The Bivalency effect in task switching: Event-related potentials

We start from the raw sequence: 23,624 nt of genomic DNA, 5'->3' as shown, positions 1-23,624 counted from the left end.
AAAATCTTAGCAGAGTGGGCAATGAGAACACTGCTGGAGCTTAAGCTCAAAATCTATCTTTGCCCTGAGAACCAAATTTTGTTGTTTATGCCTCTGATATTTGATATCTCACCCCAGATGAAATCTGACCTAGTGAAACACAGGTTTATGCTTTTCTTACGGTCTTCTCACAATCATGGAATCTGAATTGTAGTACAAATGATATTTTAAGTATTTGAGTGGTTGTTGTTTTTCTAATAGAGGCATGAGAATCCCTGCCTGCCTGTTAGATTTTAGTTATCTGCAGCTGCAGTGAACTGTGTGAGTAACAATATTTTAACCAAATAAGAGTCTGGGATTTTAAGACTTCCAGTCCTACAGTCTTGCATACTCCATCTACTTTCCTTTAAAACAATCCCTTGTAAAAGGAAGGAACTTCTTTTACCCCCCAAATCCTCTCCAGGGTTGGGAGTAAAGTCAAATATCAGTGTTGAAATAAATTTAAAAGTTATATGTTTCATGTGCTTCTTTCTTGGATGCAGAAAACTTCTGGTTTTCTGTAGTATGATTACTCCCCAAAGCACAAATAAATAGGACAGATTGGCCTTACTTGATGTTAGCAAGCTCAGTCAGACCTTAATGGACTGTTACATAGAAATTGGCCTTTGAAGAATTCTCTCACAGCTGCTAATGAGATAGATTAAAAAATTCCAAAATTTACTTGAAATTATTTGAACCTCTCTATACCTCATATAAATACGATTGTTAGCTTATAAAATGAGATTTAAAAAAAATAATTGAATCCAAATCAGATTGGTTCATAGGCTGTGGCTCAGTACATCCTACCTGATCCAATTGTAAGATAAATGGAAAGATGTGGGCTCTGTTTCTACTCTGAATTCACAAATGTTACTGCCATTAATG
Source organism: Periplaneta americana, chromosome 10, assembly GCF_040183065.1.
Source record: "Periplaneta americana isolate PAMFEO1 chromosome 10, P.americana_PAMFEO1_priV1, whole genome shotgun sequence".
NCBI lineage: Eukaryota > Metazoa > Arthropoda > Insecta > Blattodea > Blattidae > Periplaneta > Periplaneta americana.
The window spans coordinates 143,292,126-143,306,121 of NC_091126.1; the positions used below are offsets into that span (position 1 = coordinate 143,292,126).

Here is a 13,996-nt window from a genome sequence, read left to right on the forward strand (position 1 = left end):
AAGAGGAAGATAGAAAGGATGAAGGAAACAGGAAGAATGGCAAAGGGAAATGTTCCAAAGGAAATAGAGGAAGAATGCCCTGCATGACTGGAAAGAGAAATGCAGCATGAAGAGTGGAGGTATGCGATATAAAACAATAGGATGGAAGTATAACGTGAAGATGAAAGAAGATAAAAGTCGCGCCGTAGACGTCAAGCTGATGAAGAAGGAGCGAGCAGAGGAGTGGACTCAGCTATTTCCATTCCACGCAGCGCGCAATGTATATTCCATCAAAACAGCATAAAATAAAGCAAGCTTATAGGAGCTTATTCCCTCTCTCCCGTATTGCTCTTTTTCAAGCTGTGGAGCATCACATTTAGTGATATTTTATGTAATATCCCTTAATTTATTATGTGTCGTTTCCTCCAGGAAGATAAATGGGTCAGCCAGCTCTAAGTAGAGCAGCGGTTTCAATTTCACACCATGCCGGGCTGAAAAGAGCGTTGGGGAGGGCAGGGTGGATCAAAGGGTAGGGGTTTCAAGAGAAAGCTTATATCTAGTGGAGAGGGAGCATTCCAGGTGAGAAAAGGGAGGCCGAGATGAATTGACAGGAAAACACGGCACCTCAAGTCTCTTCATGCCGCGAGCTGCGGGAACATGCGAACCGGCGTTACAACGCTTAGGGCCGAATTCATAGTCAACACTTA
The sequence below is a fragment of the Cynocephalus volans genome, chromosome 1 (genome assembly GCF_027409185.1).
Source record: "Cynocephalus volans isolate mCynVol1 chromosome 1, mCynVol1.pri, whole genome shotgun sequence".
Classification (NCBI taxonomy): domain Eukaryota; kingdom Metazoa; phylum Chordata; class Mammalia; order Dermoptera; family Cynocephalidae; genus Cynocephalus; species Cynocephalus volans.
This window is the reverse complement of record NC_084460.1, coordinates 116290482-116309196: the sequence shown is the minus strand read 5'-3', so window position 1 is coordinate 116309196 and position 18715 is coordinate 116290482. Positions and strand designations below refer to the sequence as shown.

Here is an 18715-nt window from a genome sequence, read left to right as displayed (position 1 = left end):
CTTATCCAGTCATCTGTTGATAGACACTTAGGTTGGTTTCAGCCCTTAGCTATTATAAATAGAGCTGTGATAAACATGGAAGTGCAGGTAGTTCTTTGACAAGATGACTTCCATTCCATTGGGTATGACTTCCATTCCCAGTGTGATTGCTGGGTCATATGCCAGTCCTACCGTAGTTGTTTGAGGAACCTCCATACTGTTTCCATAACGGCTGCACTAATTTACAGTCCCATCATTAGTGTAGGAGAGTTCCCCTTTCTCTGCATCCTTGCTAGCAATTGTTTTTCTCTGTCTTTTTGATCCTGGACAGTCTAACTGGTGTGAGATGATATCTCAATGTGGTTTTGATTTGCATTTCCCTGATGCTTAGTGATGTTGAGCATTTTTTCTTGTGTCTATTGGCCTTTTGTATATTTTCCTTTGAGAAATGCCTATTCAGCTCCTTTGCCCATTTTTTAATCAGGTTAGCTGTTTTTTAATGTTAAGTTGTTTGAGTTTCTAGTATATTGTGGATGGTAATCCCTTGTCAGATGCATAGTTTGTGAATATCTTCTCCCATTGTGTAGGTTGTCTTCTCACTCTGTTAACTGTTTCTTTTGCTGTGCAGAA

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During task switching, if we occasionally encounter stimuli that cue more than one task (i.e., bivalent stimuli), response slowing is observed on all univalent trials within that block, even when no features overlap with the bivalent stimuli. This observation is known as the bivalency effect. Previous fMRI work (Woodward et al., 2008) clearly suggests a role for the dorsal anterior cingulate cortex (dACC) in the bivalency effect, but the time course remains uncertain. Here, we present the first high-temporal resolution account for the bivalency effect using stimulus-locked event-related potentials. Participants alternated among three simple tasks in six experimental blocks, with bivalent stimuli appearing occasionally in bivalent blocks (blocks 2, 4, and 6). The increased reaction times for univalent stimuli in bivalent blocks demonstrate that these stimuli are being processed differently from univalent stimuli in purely univalent blocks. Frontal electrode sites captured significant amplitude differences associated with the bivalency effect within time windows 100-120 ms, 375-450 ms, and 500-550 ms, which may reflect additional extraction of visual features present in bivalent stimuli (100-120 ms) and suppression of processing carried over from irrelevant cues (375-450 ms and 500-550 ms). Our results support the fMRI findings and provide additional evidence for involvement of the dACC. Furthermore, the bivalency effect dissipated with extended practice both behaviorally and electrophysiologically. These findings are discussed in relation to the differential processing involved in a controlled response style.